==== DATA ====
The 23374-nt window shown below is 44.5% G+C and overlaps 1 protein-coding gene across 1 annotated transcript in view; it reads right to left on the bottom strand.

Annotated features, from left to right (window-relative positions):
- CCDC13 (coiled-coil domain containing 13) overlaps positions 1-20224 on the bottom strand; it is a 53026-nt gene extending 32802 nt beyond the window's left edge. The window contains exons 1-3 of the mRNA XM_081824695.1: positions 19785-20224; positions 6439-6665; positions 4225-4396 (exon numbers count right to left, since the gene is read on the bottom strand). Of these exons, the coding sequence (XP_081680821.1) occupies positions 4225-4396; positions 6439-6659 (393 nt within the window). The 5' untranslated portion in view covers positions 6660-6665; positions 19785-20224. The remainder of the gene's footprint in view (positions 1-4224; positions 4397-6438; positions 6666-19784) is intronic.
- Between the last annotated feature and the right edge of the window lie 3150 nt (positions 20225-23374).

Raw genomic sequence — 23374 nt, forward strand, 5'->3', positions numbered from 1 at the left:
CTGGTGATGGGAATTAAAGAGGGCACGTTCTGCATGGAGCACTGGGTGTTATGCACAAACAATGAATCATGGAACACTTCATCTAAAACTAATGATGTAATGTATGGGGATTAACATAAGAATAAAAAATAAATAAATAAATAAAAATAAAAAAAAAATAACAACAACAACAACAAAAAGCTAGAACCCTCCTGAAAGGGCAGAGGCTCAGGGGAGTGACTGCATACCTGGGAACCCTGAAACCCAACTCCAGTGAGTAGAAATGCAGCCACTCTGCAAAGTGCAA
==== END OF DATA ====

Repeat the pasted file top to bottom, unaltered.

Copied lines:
The 23374-nt window shown below is 44.5% G+C and overlaps 1 protein-coding gene across 1 annotated transcript in view; it reads right to left on the bottom strand.

Annotated features, from left to right (window-relative positions):
- CCDC13 (coiled-coil domain containing 13) overlaps positions 1-20224 on the bottom strand; it is a 53026-nt gene extending 32802 nt beyond the window's left edge. The window contains exons 1-3 of the mRNA XM_081824695.1: positions 19785-20224; positions 6439-6665; positions 4225-4396 (exon numbers count right to left, since the gene is read on the bottom strand). Of these exons, the coding sequence (XP_081680821.1) occupies positions 4225-4396; positions 6439-6659 (393 nt within the window). The 5' untranslated portion in view covers positions 6660-6665; positions 19785-20224. The remainder of the gene's footprint in view (positions 1-4224; positions 4397-6438; positions 6666-19784) is intronic.
- Between the last annotated feature and the right edge of the window lie 3150 nt (positions 20225-23374).

Raw genomic sequence — 23374 nt, forward strand, 5'->3', positions numbered from 1 at the left:
CTGGTGATGGGAATTAAAGAGGGCACGTTCTGCATGGAGCACTGGGTGTTATGCACAAACAATGAATCATGGAACACTTCATCTAAAACTAATGATGTAATGTATGGGGATTAACATAAGAATAAAAAATAAATAAATAAATAAAAATAAAAAAAAAATAACAACAACAACAACAAAAAGCTAGAACCCTCCTGAAAGGGCAGAGGCTCAGGGGAGTGACTGCATACCTGGGAACCCTGAAACCCAACTCCAGTGAGTAGAAATGCAGCCACTCTGCAAAGTGCAA